Ya know, if Joss Whedon had written this, I would probably give it an 8 or 9. The dialog would have been much better, and the scene with the rednecks in the diner might have worked. But he didn't, it wasn't, and it didn't again.

This reads to me like fanfic. And if you are going to have an issue focusing on dads, wouldn't it be better to schedule it in June? Daddy this, daddy that...eff your daddy fixation. Get over it. My daddy died 29 years ago. You never forget, but you have to get over it. I did; obviously Claremont hasn't.


And that's setting aside my sorry@$$ed attitude. I want to give it a 3, but that's because its been a crappy week.


Review by Jude Terror

First of all, I should admit that I'm biased, because X-Men Forever is my favorite book on the stands right now. It's not that I think it's so much better than other books, because there are others that are just as good, but for me personally it is very important. The X-Men, after all, and specifically Chris Claremont's 80s X-Men are what got me into comic books. Like a drug addict chasing the ghost of that first great high, it's rare that I can find the kind of wonder and enjoyment in comics that I had back then, when each new issue of Uncanny X-Men was the coolest thing in the world to me.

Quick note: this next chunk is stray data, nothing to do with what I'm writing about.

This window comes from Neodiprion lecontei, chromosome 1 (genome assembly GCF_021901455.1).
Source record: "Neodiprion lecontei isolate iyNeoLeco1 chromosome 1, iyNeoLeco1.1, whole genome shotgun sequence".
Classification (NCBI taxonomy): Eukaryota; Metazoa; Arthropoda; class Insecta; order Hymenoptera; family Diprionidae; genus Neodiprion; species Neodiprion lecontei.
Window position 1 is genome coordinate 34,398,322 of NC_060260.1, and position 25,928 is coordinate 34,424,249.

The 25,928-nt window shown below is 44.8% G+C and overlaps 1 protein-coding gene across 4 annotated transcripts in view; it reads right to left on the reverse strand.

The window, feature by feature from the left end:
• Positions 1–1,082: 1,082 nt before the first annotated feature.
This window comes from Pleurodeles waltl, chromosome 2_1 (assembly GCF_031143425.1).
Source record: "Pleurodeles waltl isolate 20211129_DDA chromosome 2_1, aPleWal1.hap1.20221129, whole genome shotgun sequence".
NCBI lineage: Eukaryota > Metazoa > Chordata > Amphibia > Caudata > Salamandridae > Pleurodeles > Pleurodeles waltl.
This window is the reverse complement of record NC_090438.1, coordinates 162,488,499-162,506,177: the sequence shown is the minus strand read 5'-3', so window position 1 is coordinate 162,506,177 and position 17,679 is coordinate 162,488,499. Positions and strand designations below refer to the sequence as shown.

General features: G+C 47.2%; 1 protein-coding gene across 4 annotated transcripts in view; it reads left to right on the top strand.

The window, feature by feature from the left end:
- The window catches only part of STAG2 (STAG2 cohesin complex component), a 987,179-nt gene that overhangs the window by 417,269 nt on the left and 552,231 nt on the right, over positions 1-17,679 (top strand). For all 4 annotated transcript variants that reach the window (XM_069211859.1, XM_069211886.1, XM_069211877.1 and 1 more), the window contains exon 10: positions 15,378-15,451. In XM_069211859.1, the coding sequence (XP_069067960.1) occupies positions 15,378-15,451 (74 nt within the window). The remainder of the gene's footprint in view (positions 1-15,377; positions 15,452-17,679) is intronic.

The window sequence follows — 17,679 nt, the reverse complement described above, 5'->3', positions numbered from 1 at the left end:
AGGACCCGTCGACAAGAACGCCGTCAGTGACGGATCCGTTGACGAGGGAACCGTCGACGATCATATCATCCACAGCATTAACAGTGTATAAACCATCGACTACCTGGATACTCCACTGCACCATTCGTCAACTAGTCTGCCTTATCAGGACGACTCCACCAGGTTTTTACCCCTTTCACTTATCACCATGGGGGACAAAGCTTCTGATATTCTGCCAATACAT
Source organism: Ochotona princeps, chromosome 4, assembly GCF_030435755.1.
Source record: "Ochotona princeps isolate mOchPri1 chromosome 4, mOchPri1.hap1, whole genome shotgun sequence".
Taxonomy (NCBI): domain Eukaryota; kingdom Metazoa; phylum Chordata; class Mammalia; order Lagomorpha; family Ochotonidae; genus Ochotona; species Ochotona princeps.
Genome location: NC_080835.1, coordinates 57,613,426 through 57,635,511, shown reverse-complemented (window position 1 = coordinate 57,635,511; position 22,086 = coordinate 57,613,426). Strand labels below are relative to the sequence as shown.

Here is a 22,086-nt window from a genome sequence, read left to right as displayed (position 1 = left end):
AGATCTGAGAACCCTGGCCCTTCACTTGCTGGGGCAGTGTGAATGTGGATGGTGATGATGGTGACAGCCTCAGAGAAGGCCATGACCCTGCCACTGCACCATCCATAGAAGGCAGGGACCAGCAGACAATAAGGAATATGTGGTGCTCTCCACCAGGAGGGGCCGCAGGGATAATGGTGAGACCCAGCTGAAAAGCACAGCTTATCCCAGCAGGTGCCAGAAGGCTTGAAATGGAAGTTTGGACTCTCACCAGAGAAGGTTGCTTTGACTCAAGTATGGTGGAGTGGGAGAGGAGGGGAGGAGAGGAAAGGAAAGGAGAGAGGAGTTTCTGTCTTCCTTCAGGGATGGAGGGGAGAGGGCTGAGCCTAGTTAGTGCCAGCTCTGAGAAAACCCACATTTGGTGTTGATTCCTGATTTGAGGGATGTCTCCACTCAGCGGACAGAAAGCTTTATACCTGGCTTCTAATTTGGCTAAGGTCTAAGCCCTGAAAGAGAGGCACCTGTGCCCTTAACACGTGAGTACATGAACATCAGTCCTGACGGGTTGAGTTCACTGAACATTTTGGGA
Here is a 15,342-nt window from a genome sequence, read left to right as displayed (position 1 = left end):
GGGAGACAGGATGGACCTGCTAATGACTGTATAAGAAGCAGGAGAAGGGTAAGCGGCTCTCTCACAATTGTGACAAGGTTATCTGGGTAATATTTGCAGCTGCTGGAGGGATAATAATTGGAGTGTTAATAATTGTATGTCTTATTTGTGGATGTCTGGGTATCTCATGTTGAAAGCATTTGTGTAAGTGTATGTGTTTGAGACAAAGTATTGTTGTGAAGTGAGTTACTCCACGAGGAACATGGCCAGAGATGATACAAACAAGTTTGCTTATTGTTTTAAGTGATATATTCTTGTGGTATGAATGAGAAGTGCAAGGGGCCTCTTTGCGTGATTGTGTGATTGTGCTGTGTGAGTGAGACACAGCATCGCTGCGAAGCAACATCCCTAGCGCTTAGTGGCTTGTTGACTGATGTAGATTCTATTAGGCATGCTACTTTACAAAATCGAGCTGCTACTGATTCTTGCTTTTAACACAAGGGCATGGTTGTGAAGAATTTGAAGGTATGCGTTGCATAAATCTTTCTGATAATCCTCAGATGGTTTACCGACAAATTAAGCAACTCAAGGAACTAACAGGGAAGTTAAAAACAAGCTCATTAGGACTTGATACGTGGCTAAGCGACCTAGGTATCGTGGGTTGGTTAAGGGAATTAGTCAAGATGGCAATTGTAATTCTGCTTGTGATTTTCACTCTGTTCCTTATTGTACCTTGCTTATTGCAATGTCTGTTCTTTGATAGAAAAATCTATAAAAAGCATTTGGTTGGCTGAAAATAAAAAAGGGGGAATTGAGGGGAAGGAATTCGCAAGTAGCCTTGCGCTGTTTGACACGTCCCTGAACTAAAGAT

In the early nineties, around the time Chris Claremont left Uncanny X-Men, I took a decade long break from comics, and didn't come back until Morrison's X-Men run at the beginning of the century. As a result of this odd mix of circumstances, this book picks up where I left off with the X-Men all those years ago as a reader just as it picks up where Claremont left off as a writer. It's more than just nostalgia - it's the chance to go back and relive what might have been.